This picture was taken on a crisp autumnal morning in a park on the edge of a busy high street. A group of dancers hold the Jesus figure up in the air. She stands with her body arched, mirrored against the sky. It was a delicate and fragile posture to hold because she was effectively balanced on people’s upturned hands. The tableau suggests that Jesus’ reappearance from the dead was more tentative and hesitant than it is traditionally thought to be. In effect he needed to relearn how to think, feel, behave and engage with the world. He would not have bounced in with a boisterous “I am back”, but would have felt his way slowly, amazed at what had happened to him.*
In practice we must always begin again every day the search for salvation just as every day we have to begin again the actions of eating and drinking... this salvation is not a state one attains once and for all. It is there like a glass of water that quenches thirst for the moment, but thirst comes again, sometimes stronger than before... The moment of the hoped-for salvation comes, sometimes seen, sometimes unforeseen. No sooner it comes than it is gone: it escapes, flying away to prepare another and another. This fragile redemption is what we find in the everyday life of every person. (Gebara 2002: 123)----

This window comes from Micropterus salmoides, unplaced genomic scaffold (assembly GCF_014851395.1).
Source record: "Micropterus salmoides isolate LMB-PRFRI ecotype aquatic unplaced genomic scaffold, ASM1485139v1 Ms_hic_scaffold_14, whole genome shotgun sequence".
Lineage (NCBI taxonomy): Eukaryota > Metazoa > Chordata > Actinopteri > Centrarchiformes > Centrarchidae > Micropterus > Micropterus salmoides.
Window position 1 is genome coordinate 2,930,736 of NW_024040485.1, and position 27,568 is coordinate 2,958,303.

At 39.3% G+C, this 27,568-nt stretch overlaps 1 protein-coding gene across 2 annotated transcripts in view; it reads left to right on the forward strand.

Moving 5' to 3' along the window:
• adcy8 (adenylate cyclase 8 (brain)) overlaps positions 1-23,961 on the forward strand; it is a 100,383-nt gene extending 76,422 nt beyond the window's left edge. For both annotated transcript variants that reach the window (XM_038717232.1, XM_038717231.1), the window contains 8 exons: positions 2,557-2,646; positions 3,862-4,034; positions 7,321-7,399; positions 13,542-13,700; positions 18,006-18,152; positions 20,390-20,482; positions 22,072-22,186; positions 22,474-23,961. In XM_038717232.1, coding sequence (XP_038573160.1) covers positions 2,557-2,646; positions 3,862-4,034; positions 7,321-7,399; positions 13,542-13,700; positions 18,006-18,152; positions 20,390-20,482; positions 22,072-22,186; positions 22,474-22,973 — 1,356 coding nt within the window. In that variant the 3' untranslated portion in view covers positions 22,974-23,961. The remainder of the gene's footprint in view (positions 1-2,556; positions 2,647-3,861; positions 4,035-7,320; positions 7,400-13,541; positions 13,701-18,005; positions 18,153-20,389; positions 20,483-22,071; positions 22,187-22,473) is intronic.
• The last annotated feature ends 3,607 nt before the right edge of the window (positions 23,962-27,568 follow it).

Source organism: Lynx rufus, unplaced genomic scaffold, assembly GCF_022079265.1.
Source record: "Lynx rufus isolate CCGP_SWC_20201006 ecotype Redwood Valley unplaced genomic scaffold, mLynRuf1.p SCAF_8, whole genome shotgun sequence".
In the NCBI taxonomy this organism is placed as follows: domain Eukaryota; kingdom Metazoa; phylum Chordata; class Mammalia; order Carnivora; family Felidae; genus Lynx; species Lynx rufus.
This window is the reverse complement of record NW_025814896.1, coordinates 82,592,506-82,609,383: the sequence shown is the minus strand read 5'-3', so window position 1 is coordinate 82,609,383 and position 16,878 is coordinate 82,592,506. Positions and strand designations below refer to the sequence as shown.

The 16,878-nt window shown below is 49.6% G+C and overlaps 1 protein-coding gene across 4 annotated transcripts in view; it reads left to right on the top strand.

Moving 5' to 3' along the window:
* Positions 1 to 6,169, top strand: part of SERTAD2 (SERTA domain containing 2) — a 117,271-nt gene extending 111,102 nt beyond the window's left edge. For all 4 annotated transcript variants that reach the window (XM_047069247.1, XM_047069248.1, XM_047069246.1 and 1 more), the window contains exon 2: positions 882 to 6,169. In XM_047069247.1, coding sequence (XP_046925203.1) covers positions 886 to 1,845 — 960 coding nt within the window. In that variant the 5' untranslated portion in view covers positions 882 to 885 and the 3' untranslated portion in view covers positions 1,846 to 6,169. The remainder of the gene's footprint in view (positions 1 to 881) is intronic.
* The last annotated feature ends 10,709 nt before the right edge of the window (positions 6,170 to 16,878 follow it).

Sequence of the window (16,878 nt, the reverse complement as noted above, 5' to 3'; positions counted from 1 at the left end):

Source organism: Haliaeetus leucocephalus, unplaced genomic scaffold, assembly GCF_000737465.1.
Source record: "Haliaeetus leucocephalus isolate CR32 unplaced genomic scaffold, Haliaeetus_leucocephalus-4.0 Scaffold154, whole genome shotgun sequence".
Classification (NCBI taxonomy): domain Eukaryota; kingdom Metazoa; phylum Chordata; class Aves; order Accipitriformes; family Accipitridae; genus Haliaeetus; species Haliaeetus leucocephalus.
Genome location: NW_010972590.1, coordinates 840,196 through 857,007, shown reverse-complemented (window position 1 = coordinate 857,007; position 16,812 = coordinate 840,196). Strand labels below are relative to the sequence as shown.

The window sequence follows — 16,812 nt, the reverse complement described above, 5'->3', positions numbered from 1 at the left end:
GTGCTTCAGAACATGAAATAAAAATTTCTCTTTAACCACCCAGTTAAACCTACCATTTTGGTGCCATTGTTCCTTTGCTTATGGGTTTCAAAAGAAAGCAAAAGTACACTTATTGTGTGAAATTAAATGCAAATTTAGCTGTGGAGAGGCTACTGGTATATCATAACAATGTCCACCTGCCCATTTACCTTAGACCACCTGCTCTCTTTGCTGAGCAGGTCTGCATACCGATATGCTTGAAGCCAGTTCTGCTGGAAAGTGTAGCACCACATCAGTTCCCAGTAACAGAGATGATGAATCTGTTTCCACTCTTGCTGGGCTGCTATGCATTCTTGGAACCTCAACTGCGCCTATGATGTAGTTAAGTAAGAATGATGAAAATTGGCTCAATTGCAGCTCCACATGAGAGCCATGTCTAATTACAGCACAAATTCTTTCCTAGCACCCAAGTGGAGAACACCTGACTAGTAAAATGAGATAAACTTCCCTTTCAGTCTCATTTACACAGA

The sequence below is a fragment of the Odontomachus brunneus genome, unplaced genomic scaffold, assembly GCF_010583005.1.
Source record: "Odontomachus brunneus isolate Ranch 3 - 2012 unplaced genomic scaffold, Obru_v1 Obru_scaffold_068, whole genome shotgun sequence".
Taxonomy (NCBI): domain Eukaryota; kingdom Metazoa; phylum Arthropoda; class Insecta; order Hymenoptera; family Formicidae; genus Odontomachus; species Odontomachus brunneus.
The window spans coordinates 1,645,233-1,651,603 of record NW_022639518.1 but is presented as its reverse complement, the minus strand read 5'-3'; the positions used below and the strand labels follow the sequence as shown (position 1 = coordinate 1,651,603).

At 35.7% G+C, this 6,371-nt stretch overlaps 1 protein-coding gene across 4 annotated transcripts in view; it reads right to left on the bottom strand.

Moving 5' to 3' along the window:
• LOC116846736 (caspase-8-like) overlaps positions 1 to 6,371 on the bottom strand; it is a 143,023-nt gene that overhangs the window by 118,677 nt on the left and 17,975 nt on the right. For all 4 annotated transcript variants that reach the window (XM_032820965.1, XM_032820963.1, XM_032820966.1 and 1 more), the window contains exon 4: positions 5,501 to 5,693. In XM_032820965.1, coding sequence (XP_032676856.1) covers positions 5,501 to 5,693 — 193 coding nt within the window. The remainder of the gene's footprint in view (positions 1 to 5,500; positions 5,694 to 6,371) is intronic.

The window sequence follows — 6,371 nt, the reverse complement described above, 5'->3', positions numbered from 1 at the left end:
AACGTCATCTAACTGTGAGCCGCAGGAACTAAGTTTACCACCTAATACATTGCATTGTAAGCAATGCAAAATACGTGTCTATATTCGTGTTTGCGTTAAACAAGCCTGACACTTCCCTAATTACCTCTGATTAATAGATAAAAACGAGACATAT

*The Resurrection (Dennis Morris/ Diocese of London/ CMS), accompanying words from Diocese of London study pack, available online.
Gebara, Ivone (2002) Out of the Depths: Women’s Experience of Evil and Salvation Minneapolis: Fortress Press